Assuming that the claims made in the Wisconsin Voters Alliance brief reflect Braynard’s survey, it is doubtful that the survey will generate useful data. For example, the brief estimates that there were 14,426 Wisconsin “ballots requested in the name of a registered Republican by someone other than that person” and 12,071 “Republican ballots that the requester returned but were not counted” in the 2020 election. This is totally puzzling because Wisconsin has no registered Republicans—and no registered Democrats, for that matter.
There are several other questionable issues that offend the Wisconsin Voters Association and the Thomas More Society:
- With the pandemic more people than usually apparently said they were “indefinitely confined” and did not need to submit a photo with their application for an absentee ballot.
- They are particularly offended by a major donation from Mark Zuckerberg to Milwaukee, Madison, Racine, Kenosha and Green Bay to upgrade their election systems. Their objection rests on the false claim that only the state can accept gifts and the argument that allowing Milwaukee to help its residents to vote safely hurts voters in the rest of the state.
- When voting in person, one has the advantage that the scanner will catch many errors (such as voting for two candidates for the same office or using a checkmark to indicate one’s choices) and offer the voter a chance to submit a corrected ballot. Those voting early or absentee miss out on this second chance. A partial solution is “curing” the problem: an election worker either contacts the voter or, when the voter’s intention is clear, corrects the ballot. Under Wisconsin’s system of local control of elections, curing is optional. The Voters Association objects to curing: “Due to the clerks’ illegal curing of legally rejected absentee ballots, the City of Milwaukee for the November 3 election caused a lower than legally-required absentee ballot rejection rate.” Where does the law require a rejection rate? A low rejection rate would seem to be good thing.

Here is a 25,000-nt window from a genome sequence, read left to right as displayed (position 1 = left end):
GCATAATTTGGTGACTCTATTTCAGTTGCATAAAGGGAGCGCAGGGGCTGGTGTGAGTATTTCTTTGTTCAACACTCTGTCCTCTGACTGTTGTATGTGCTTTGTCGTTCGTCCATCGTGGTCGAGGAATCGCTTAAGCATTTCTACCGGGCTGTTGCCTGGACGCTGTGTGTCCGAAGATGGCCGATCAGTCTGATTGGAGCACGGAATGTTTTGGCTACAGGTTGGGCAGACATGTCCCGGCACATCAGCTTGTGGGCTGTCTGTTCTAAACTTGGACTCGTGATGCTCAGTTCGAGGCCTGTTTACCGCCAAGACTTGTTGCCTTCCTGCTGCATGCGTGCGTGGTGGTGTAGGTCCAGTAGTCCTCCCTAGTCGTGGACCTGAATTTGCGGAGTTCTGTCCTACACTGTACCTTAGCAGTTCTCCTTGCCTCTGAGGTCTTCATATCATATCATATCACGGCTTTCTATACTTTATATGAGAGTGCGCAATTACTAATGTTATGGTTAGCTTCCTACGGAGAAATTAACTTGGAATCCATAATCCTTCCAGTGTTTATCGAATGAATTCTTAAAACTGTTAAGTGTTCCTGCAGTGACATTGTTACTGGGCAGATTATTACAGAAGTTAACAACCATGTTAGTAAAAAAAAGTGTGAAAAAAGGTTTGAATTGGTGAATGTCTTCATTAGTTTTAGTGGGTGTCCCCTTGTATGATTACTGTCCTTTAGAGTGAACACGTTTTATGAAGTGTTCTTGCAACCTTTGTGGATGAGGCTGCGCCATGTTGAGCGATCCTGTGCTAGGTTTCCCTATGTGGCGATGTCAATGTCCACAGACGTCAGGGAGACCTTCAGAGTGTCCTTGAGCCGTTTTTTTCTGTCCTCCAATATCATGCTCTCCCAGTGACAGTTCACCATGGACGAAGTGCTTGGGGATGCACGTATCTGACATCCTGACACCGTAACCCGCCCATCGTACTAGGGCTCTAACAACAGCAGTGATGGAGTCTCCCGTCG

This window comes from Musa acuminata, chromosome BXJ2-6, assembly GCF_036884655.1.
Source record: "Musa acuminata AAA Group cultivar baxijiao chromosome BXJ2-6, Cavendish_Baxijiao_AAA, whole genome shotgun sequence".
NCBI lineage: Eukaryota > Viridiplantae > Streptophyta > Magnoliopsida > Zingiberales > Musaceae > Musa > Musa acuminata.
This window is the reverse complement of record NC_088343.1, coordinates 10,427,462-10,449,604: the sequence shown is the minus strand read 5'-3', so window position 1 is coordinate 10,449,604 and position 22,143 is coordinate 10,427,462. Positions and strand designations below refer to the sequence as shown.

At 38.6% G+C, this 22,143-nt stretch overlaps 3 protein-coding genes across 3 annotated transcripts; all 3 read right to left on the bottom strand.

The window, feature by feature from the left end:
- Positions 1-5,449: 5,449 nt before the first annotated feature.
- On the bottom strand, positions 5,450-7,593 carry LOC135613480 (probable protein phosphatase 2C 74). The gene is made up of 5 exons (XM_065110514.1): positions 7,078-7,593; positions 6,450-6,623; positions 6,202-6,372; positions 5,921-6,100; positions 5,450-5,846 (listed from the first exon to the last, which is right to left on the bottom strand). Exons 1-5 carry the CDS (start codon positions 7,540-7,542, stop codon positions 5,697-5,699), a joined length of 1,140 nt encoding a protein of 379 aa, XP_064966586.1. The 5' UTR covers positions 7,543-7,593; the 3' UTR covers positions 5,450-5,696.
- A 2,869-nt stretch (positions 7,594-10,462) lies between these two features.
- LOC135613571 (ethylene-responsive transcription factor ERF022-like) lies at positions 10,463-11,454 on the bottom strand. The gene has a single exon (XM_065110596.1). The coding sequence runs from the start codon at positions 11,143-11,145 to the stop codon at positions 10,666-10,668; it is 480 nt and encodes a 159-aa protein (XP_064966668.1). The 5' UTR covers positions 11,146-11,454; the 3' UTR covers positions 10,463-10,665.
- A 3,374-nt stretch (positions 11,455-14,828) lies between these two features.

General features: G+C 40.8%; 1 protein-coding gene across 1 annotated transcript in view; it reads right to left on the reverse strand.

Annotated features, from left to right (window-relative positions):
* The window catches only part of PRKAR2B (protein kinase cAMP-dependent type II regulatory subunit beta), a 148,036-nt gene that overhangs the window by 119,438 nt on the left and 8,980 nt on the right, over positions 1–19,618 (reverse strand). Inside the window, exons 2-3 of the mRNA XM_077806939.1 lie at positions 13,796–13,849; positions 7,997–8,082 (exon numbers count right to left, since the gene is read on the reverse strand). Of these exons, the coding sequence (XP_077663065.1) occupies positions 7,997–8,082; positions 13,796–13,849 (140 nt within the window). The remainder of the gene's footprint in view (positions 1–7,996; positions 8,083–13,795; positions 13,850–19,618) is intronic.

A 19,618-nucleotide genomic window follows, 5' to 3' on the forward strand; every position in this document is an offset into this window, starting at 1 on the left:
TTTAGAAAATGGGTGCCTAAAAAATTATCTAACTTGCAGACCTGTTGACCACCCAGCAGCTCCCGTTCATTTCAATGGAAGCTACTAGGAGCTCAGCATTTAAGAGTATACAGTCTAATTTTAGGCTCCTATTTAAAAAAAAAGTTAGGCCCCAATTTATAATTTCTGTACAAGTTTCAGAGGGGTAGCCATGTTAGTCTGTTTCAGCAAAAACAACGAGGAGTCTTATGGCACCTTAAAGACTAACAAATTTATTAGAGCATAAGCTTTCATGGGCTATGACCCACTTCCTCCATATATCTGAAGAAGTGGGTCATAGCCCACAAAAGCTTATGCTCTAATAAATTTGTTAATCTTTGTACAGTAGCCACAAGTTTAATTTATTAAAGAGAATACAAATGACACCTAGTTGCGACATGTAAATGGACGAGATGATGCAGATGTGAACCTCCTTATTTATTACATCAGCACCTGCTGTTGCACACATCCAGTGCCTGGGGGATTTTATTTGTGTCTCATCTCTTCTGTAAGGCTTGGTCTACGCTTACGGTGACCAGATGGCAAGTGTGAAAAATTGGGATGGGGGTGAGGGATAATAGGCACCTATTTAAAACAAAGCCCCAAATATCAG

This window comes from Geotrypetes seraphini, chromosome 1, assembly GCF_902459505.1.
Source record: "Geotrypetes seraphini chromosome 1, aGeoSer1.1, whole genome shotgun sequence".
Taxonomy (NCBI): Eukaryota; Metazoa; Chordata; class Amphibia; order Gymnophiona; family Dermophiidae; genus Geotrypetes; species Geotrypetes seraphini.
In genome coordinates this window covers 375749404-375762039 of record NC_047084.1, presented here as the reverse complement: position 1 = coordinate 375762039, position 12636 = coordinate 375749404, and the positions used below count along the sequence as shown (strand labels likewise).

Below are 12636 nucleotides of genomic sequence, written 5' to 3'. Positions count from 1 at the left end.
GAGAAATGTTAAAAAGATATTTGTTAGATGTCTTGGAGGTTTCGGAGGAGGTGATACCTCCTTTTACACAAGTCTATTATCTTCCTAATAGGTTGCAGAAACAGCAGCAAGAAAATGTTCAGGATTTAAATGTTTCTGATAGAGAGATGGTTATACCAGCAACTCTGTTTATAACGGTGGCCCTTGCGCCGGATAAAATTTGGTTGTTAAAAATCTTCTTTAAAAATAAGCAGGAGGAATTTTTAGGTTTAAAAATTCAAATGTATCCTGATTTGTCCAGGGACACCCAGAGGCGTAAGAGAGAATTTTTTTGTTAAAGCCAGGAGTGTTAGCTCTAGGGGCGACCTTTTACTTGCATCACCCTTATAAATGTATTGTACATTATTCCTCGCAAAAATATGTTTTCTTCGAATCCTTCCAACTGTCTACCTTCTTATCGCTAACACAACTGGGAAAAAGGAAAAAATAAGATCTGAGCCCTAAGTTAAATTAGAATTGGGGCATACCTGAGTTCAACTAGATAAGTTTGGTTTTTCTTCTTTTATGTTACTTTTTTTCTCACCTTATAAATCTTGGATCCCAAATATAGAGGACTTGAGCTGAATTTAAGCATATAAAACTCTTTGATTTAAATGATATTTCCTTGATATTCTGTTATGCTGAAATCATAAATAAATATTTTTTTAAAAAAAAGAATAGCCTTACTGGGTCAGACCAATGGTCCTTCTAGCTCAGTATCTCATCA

In a recent, undated press release, the Amistad Project of the Thomas More Society announced it will work with the Trump administration to file federal and state lawsuits challenging the presidential election results in Wisconsin, Pennsylvania, Michigan, Nevada, Georgia, and Arizona. The Project then goes on to describe a supposed conspiracy to throw the election to Biden.
The next chart compares the original vote totals in Milwaukee’s 327 wards to those found in the recount. Except for ward 315, where uncounted ballots were found in the recount, there is almost perfect alignment between the original vote counts and those in the recount. This reflects the steep challenge that Trump and his allies face in trying to argue that Trump received the most votes.
It also helps explain why Trump and his allies are trying a different tack: to convince judges to throw out the votes of millions of people in Wisconsin and the other six states because of some aspect of how the election was managed. A judge who agreed with this strategy would also be agreeing to end democracy in the United States.
- Judge Orders Gableman To Pay $163,000 In Legal Fees - Rich Kremer - Aug 2nd, 2022
- Prosecute 2020 Fake Electors, Advocates Demand - Erik Gunn - Aug 1st, 2022
- Trump Calls For Nullification of Wisconsin’s 2020 Election - Henry Redman - Jul 12th, 2022
- Legal Fight Over Gableman Probe Keeps Growing - Shawn Johnson - Jun 30th, 2022
- Back In the News: Fake Elector Scheme Dogs Ron Johnson - Bruce Murphy - Jun 28th, 2022
- Judge Lifts Contempt Order for Speaker Vos - Rich Kremer - Jun 24th, 2022
- Gableman’s Office Held in Contempt of Court - Madeline Fox - Jun 10th, 2022
- Murphy’s Law: The Bradley Foundation’s Election Deniers - Bruce Murphy - Jun 7th, 2022
- The State of Politics: ‘Telling The Truth’ Led to Knudson Resignation - Steven Walters - Jun 6th, 2022
- Gableman Election Review $220,500 Over Budget - Henry Redman - Jun 2nd, 2022
Read more about 2020 General Election here